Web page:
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In the name of God, what’s the matter with us?

Are we really going to approve, if only by our silence,  the right of the police to try, convict and sentence citizens without the nuisance of allowing a person to have their case independently tried by an impartial judge?

In a classic case of Woolmington v DPP [1935] AC 462 Lord Sankey said this

“No matter what the charge or where the trial, the principle that the prosecution must prove the guilt of the prisoner is part of the common law of England and no attempt to whittle it down can be entertained”.

It’s said that the safety of the community is at stake. On that subject Benjamin Franklin said

“Those who would give up Essential Liberty to purchase a little temporary safety deserve neither Liberty nor Safety”.

Let’s look at the Charter of Rights and freedoms

7. Everyone has the right to life, liberty and security of the person and the right not to be deprived thereof except in accordance with the principles of fundamental justice.

11. Any person charged with an offence has the right

(d) to be presumed innocent until proven guilty according to law in a fair and public hearing by an independent and impartial tribunal;

The opening section does provide an exception

1. The Canadian Charter of Rights and Freedoms guarantees the rights and freedoms set out in it subject only to such reasonable limits prescribed by law as can be demonstrably justified in a free and democratic society. (emphasis mine).

Clearly this exception is designed for wartime or insurrections. That it has been used to justify roadblocks is not an argument for its extension.

My argument is not for light penalties for those who break the law. I’m against driving under the influence of alcohol or any drug and against excessive speed. I’m not concerned here with ICBC statistics indicating which accidents are caused by what. What I do say is that we are involved in demeaning one of the oldest and most sacred freedoms. In my view that is wrong in and of itself. The right to the presumption of innocence is something for which we have literally sacrificed unimaginable quantities of blood and lives, But I go further – what does this lead to?

I rather hate to mention this because it’s in the area of the practical rather than principle but given the record of police forces and civil liberties in the province and country are we really going to trust our liberties and property to the whim of a cop on the beat?

Still on the question of the practical, what proof is there that those who flout the present laws will be deterred from so doing by these laws?

Still, on this matter of principle, this law, with respect to drinking, encourages drivers to lie to police even more than now. Taking my own case, I’m 5’11” and weigh 205 pounds. My habit is to have two glasses of wine over a dinner of 1½-2 hours. If asked by a policeman if I’ve been drinking the incentive is for me to lie. If I tell the truth the policeman will say that he has reasonable and probable grounds to detain even though I may show no signs of impairment. If I tell the truth I’m at the mercy of a person who is my accuser, my judge, and the enforcer of that judgment. In fact, Wendy and I don’t drink and drive at all but use the good service of Transit from Lions Bay to Horseshoe Bay. It has meant, however, that we no longer dine at The Red Lion in Dundarave because there is no practical bus service to use.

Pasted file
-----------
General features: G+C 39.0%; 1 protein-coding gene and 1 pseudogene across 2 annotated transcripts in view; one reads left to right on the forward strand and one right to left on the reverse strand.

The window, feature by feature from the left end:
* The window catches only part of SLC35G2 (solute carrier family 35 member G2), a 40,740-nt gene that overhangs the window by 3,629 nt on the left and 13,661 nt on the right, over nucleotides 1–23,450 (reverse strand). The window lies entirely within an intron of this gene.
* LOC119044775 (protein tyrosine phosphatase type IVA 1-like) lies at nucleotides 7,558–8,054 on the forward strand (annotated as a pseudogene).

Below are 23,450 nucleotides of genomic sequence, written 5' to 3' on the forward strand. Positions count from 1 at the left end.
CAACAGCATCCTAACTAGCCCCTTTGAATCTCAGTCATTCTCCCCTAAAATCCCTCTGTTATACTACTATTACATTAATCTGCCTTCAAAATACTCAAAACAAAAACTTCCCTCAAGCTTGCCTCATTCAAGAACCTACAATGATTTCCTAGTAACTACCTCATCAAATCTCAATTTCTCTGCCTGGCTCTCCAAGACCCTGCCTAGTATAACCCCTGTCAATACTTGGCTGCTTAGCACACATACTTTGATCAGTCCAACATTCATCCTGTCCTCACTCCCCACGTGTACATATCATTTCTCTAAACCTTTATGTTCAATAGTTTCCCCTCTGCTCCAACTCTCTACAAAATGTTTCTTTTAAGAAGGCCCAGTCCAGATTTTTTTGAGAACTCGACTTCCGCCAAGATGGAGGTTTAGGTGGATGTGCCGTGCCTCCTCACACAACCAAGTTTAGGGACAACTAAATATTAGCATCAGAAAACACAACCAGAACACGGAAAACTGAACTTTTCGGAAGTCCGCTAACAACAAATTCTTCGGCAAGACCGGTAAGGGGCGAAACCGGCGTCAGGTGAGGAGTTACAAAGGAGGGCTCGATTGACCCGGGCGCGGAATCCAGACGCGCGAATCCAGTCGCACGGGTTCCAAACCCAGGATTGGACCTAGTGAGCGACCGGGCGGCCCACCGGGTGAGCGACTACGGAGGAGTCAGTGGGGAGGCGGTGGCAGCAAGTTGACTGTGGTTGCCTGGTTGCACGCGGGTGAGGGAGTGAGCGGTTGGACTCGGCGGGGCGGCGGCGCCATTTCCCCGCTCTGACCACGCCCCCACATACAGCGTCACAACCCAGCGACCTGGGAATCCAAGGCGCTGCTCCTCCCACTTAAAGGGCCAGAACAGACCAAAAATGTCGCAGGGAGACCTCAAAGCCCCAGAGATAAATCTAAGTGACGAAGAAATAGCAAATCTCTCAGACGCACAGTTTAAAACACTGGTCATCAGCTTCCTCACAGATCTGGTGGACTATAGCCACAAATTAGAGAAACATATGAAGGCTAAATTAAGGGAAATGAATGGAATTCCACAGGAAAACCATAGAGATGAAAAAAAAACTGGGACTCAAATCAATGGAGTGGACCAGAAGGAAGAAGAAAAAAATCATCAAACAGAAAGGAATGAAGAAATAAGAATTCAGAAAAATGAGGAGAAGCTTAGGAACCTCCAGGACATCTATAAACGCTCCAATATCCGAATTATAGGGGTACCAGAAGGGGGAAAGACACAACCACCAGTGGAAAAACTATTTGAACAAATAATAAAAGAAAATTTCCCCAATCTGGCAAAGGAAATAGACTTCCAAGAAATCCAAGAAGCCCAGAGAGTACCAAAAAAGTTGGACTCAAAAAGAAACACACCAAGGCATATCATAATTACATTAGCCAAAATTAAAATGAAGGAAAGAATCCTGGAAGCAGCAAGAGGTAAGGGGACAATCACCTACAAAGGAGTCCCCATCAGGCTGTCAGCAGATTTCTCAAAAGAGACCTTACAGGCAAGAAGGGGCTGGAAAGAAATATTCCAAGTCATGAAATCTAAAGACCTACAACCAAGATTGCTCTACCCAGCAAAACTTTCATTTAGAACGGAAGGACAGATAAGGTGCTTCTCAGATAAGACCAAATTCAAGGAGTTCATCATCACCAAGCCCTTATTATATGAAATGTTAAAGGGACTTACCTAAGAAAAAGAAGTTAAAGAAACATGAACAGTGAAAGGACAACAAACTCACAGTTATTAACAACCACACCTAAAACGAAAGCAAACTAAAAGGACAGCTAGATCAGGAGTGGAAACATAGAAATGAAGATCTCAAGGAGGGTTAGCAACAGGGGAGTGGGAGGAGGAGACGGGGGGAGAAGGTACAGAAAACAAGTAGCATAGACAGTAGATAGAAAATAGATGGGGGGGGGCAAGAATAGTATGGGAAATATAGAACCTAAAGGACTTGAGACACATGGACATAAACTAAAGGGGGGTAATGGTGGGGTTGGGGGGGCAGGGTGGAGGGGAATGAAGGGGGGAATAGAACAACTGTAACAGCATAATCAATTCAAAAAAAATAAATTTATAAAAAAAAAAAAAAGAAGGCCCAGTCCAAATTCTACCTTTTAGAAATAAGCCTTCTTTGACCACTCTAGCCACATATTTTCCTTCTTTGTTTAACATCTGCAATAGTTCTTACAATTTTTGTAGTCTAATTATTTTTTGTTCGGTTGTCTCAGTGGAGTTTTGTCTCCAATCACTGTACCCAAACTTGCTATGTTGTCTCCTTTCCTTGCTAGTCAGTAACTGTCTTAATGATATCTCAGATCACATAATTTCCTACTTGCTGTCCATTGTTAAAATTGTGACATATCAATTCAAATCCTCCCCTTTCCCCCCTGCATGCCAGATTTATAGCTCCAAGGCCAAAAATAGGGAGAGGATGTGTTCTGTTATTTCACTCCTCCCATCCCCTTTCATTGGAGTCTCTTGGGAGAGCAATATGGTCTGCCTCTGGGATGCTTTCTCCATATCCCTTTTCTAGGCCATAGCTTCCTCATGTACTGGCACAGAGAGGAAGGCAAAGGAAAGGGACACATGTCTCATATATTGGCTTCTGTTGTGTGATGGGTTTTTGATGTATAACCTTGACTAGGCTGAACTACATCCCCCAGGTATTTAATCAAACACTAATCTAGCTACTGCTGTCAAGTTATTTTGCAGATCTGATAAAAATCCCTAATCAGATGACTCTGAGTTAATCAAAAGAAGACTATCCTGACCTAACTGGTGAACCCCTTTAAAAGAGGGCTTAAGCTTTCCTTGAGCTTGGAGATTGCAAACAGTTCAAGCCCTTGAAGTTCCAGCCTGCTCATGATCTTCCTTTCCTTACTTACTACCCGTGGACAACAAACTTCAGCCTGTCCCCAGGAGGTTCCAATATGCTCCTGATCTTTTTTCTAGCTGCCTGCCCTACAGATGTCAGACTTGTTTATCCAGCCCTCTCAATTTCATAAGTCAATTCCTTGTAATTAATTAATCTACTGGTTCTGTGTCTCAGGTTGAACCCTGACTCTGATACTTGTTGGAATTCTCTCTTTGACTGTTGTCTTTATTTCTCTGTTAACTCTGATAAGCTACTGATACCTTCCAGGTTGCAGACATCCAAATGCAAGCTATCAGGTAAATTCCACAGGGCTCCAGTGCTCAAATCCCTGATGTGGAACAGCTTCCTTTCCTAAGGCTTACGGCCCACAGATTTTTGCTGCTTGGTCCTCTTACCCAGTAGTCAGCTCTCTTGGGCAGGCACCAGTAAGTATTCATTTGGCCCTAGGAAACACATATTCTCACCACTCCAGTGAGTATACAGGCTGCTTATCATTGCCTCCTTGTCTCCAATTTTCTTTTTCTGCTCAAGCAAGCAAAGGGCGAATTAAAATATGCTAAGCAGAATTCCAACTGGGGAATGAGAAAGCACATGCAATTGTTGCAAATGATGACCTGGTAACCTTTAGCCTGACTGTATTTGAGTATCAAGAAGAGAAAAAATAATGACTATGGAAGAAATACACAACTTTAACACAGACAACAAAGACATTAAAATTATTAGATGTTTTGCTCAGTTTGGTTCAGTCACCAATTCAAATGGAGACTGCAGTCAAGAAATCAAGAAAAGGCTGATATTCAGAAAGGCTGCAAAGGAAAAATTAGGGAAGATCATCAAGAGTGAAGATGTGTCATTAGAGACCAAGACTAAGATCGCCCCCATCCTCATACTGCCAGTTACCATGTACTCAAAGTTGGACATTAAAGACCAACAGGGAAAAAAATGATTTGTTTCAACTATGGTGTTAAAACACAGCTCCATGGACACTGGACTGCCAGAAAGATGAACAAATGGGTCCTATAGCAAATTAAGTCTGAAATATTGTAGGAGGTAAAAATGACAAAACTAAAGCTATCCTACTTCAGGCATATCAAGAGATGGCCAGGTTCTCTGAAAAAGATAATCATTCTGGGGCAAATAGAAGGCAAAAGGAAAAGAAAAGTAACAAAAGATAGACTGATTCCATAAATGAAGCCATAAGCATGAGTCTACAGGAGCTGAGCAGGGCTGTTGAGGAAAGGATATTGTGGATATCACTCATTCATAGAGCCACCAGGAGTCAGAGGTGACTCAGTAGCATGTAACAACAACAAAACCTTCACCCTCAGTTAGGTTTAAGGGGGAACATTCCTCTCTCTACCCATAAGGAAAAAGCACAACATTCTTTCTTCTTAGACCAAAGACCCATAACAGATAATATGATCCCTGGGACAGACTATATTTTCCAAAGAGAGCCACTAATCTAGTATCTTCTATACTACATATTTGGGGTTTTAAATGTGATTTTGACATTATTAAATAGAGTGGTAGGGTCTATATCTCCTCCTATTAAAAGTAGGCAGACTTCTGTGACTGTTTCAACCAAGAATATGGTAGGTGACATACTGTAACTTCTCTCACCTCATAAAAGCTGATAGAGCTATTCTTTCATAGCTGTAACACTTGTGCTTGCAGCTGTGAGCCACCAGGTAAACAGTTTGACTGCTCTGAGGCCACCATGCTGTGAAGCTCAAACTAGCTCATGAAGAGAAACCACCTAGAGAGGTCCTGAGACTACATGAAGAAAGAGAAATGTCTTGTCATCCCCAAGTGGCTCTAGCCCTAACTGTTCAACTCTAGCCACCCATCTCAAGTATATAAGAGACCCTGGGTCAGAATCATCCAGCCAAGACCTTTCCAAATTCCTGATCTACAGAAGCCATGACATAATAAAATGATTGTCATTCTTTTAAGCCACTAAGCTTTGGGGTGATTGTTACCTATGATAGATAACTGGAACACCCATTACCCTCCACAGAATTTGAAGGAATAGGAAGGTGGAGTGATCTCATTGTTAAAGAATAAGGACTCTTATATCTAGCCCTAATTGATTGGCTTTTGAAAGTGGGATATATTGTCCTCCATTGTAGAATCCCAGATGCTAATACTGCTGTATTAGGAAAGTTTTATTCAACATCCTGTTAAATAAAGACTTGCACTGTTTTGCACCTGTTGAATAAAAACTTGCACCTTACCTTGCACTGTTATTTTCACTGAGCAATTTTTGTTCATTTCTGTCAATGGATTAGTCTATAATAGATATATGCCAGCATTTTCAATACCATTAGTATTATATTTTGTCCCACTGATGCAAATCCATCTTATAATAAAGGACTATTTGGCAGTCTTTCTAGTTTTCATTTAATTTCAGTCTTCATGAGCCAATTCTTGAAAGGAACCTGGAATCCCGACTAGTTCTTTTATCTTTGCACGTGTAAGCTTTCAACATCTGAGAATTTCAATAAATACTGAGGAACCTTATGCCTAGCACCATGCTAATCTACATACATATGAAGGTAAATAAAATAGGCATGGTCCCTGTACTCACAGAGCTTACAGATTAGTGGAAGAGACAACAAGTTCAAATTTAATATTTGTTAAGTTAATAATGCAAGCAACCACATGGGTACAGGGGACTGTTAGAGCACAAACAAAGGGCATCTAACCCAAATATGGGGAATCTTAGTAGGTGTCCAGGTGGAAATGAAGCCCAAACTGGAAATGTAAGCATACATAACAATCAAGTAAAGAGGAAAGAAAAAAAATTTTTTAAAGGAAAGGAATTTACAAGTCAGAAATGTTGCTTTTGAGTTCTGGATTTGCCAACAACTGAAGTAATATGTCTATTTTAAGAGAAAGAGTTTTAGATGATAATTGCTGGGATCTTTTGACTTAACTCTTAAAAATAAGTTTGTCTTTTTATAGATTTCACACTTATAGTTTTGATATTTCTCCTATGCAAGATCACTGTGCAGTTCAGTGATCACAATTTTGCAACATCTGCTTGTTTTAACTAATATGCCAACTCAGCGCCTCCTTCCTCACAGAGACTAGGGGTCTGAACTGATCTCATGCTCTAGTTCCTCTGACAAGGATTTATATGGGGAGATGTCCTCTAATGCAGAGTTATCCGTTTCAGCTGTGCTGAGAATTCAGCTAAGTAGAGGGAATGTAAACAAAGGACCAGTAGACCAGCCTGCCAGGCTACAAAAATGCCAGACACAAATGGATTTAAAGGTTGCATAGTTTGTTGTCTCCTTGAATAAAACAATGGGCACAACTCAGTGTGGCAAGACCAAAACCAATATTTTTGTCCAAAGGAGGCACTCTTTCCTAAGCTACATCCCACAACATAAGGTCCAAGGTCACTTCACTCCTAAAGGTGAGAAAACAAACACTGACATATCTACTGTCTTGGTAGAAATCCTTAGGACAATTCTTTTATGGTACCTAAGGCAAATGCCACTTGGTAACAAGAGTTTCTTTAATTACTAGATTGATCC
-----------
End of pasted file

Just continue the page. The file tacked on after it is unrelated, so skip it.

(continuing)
Is it not in the interests of fair play then, that the police park near well known restaurants, pubs and other watering holes  and nail patrons as they get into their cars? If not, why not? If this law is to make roads safer, surely it’s better to do your enforcement before the voyage begins! (The intended law breaker does not have to be driving but merely in the care custody and control of the vehicle.)

My greater concern is one of principle. Next to freedom of speech, I regard the right to be presumed innocent is our greatest protection against arbitrary actions against citizens. If that principle is compromised in the case of driving offences, what’s next? (In that regard it’s amazing to me that this province arose as one against enforcement by camera, where you had time and the right to dispute the charge yet we are silent when the police can decide your guilt or innocence here and now!)

We have reached a very serious position as regards freedom in this part of the world. Video cameras “for our safety” are everywhere. We have a long form census that demands, under penalty, that we describe people living with us and now we dispense “justice” without a hearing. We have recently had a US president in favour of torturing suspects. The government of Great Britain now has access to 80% of emails sent.

In BC our Attorney General wants an 82 year old lady sent to jail for life because she protests things.

But, it’s said, the roads will be safer, tragic deaths and injuries will be fewer and justice will be done even thought it might not look that way.

It could and no doubt will be argued that if we diminished the law against searches we can reduce burglaries.

Indeed, I will concede for the sake of argument that limiting our freedoms will make us all safer. Russians felt safer under communism – unless you were a political activist, of course.

What our freedoms amount to is a premium paid for those freedoms. While we don’t like it in many cases, freedom means that guilty people will go free to protect the freedoms of us all.

Evidently this government prefers not to pay this premium and most British Columbians are prepared to go along.